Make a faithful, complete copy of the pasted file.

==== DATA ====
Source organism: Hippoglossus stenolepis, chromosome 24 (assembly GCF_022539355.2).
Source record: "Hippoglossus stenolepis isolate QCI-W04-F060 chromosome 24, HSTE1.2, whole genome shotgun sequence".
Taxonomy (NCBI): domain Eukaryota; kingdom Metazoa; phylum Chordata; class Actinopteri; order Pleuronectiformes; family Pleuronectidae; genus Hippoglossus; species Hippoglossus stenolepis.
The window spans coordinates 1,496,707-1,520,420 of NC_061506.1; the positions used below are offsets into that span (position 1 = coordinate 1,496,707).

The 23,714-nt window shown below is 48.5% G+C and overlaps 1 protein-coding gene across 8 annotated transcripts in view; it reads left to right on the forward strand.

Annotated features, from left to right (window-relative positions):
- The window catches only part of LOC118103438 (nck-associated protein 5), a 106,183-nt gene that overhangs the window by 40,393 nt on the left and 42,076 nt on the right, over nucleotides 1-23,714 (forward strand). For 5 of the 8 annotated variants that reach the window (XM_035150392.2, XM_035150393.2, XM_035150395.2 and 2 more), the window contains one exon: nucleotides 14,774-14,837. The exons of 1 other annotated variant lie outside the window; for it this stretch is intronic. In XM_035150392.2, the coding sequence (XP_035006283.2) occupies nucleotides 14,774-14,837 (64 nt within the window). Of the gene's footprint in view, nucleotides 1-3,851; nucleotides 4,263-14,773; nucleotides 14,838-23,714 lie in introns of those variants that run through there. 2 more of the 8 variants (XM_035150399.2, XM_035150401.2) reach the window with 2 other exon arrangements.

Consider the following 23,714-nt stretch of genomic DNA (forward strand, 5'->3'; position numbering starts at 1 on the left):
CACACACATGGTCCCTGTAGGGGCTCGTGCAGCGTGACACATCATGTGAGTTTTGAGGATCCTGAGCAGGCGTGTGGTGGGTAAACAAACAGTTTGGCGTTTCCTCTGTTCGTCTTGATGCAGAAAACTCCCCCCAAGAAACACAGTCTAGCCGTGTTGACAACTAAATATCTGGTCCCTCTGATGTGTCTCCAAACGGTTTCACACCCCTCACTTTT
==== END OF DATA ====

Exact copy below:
Source organism: Hippoglossus stenolepis, chromosome 24 (assembly GCF_022539355.2).
Source record: "Hippoglossus stenolepis isolate QCI-W04-F060 chromosome 24, HSTE1.2, whole genome shotgun sequence".
Taxonomy (NCBI): domain Eukaryota; kingdom Metazoa; phylum Chordata; class Actinopteri; order Pleuronectiformes; family Pleuronectidae; genus Hippoglossus; species Hippoglossus stenolepis.
The window spans coordinates 1,496,707-1,520,420 of NC_061506.1; the positions used below are offsets into that span (position 1 = coordinate 1,496,707).

The 23,714-nt window shown below is 48.5% G+C and overlaps 1 protein-coding gene across 8 annotated transcripts in view; it reads left to right on the forward strand.

Annotated features, from left to right (window-relative positions):
- The window catches only part of LOC118103438 (nck-associated protein 5), a 106,183-nt gene that overhangs the window by 40,393 nt on the left and 42,076 nt on the right, over nucleotides 1-23,714 (forward strand). For 5 of the 8 annotated variants that reach the window (XM_035150392.2, XM_035150393.2, XM_035150395.2 and 2 more), the window contains one exon: nucleotides 14,774-14,837. The exons of 1 other annotated variant lie outside the window; for it this stretch is intronic. In XM_035150392.2, the coding sequence (XP_035006283.2) occupies nucleotides 14,774-14,837 (64 nt within the window). Of the gene's footprint in view, nucleotides 1-3,851; nucleotides 4,263-14,773; nucleotides 14,838-23,714 lie in introns of those variants that run through there. 2 more of the 8 variants (XM_035150399.2, XM_035150401.2) reach the window with 2 other exon arrangements.

Consider the following 23,714-nt stretch of genomic DNA (forward strand, 5'->3'; position numbering starts at 1 on the left):
CACACACATGGTCCCTGTAGGGGCTCGTGCAGCGTGACACATCATGTGAGTTTTGAGGATCCTGAGCAGGCGTGTGGTGGGTAAACAAACAGTTTGGCGTTTCCTCTGTTCGTCTTGATGCAGAAAACTCCCCCCAAGAAACACAGTCTAGCCGTGTTGACAACTAAATATCTGGTCCCTCTGATGTGTCTCCAAACGGTTTCACACCCCTCACTTTT